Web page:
Men see athletes and they want to look and perform like them–perhaps not enough to eat and train for it, but it’s still something they fantasize about and feel inadequate over. So they read the ads in magazines and on Web sites that promise miracles along with next-day shipping. There are some Web sites (such as this one) that have really good information, and 99 percent of the time it boils down to hard work and diet. Simply put, good nutrition, targeted training, and discipline–not some special magic routine or special supplement–will build muscle. It takes a clean diet along with time and effort on big basic exercises to become strong.
Women also fall prey to the same pressures as men, only worse. If they want to get strong, they need to lift and lift heavy, just like a man would. Squats, deadlifts, and presses will accomplish more than any “special fat burning toning routine” touted by a “B list” celebrity ever could. Little pink five-pound “Smartbells” accompanied by some dance moves aren’t going to accomplish much when it comes to building strength. Hard work, consistency, and dedication are what will get you strong and lean like you never imagined.
Women are often told that they can’t lift heavy, and if they do they will get all bulky and “manly.” They are fed images of Victoria’s Secret models and pencil-thin actresses as the perfect body. Being strong, fit, healthy, happy, and self-confident is not driven by, or defined by, your attractiveness to the opposite sex. Of course, because of ignorant people being what they are, fit shaming has become almost as popular as fat shaming, particularly as it’s applied to women. This is so wrong on so many levels that there aren’t enough column inches for me to delineate them all.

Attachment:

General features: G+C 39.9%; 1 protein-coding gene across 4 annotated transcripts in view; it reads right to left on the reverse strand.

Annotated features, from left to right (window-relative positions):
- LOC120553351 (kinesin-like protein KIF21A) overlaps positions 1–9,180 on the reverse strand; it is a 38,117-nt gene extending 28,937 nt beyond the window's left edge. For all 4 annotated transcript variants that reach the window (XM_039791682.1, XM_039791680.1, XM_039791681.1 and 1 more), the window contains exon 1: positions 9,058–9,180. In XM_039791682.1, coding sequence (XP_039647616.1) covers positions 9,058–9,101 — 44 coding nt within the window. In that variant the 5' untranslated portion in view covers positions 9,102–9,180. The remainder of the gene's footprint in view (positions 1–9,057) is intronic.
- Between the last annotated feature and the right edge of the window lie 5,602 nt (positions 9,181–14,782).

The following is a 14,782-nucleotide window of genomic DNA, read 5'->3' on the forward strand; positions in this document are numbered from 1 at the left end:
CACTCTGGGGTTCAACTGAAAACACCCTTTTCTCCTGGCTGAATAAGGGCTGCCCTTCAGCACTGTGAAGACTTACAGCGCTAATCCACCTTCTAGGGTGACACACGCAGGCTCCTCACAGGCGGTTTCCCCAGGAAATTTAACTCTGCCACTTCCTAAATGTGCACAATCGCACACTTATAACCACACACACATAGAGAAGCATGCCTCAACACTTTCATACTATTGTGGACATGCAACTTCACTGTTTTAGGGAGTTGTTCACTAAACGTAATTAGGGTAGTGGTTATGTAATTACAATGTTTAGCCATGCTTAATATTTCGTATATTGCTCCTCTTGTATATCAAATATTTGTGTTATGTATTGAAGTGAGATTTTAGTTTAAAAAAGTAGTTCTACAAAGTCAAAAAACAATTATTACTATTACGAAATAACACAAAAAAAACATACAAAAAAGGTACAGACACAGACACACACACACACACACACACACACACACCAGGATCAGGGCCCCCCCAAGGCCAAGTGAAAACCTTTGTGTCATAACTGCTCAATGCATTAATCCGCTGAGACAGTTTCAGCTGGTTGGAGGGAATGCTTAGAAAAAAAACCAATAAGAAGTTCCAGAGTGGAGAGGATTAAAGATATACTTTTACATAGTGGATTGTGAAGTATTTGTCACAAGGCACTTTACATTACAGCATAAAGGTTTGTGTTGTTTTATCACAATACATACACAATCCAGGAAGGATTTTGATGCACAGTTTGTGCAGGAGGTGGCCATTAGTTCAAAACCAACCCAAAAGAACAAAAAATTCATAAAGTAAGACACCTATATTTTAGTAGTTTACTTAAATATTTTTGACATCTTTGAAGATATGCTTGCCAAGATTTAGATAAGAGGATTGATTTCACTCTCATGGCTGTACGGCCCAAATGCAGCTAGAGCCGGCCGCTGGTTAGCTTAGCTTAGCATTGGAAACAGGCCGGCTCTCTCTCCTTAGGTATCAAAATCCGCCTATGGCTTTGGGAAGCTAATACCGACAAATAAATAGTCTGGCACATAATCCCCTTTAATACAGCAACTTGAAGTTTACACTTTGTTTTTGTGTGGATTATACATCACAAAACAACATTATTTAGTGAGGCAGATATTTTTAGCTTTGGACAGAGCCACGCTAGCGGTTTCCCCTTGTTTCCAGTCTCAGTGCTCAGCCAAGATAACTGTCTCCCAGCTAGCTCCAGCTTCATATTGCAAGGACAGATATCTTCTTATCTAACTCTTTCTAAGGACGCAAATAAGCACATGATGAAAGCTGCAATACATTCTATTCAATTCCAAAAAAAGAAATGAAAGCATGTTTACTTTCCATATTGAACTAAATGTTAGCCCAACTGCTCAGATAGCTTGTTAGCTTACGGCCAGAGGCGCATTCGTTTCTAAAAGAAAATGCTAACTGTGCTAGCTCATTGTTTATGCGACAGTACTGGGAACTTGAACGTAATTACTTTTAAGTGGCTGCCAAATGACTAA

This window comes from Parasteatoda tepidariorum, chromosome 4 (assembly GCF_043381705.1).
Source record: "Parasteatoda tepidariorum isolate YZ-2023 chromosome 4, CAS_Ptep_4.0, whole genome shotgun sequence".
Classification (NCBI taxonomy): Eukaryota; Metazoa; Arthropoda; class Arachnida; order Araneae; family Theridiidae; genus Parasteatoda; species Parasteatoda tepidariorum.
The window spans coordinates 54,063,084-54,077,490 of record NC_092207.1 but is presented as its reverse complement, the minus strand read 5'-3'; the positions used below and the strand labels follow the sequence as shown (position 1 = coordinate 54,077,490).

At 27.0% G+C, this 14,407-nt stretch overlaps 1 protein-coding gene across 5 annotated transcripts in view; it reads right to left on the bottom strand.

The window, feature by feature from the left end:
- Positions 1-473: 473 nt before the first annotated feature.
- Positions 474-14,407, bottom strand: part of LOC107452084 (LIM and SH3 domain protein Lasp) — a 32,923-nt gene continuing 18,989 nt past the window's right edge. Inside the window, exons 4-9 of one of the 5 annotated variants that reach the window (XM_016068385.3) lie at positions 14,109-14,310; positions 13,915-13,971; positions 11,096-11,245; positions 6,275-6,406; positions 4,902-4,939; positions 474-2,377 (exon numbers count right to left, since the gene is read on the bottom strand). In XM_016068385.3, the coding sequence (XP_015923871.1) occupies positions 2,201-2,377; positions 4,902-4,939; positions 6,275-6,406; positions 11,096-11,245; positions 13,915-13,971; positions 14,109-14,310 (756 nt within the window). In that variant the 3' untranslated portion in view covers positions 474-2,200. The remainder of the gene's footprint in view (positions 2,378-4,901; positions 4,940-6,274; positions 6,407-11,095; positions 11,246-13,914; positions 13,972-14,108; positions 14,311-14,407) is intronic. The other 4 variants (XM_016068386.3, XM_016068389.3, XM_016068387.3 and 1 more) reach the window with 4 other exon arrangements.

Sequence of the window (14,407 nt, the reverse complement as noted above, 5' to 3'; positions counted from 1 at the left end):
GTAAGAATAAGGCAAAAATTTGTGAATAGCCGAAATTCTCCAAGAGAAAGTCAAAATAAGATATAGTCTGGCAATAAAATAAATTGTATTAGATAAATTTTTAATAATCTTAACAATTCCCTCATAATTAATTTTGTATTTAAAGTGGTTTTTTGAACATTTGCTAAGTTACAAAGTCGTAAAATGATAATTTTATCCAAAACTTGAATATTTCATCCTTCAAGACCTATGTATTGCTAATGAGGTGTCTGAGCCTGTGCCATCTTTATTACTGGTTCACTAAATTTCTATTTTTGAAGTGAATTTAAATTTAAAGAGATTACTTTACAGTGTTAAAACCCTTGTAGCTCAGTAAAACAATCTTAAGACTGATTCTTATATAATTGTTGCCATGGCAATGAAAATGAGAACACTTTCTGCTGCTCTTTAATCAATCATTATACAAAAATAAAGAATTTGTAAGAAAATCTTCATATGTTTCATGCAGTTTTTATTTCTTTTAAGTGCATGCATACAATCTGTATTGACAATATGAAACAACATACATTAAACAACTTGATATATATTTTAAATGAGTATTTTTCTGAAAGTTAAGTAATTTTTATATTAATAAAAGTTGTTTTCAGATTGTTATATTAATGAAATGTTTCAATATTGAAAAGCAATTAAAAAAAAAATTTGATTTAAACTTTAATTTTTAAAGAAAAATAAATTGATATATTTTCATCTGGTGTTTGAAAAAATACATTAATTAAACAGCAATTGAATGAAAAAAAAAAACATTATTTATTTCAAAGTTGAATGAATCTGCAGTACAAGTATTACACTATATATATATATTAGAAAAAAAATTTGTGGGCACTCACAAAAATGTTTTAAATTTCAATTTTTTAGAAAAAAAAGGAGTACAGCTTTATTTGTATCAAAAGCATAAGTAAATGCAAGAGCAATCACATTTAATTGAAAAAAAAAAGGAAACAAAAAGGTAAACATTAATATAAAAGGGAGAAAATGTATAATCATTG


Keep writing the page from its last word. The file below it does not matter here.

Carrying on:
Knock Down Your Barriers
So, if you haven’t made the progress you expected, find out why. I’m sure your diet could be better. I’m sure your training program could be more targeted to your goals. I’m sure your consistency could be improved and your discipline and dedication to your goals could be sharpened.
We are all made of the same muscle, bone, tendons, and ligaments. Those who are successful also possess an indomitable spirit …
the only thing standing in your way is you.
Michael Krueger is an NSCA-certified personal trainer. He got his start in fitness training while serving in the United States Coast Guard. He works with firefighters and others in and around Madison, Wisconsin. He is available to fire departments, civic organizations, and athletic teams for training, consulting, and speaking engagements. He has published numerous articles on fitness, health, and the mind-body connection and was a featured speaker at the IAFC’s FRI 2009 Health Day in Dallas, Texas. E-mail him at [email protected]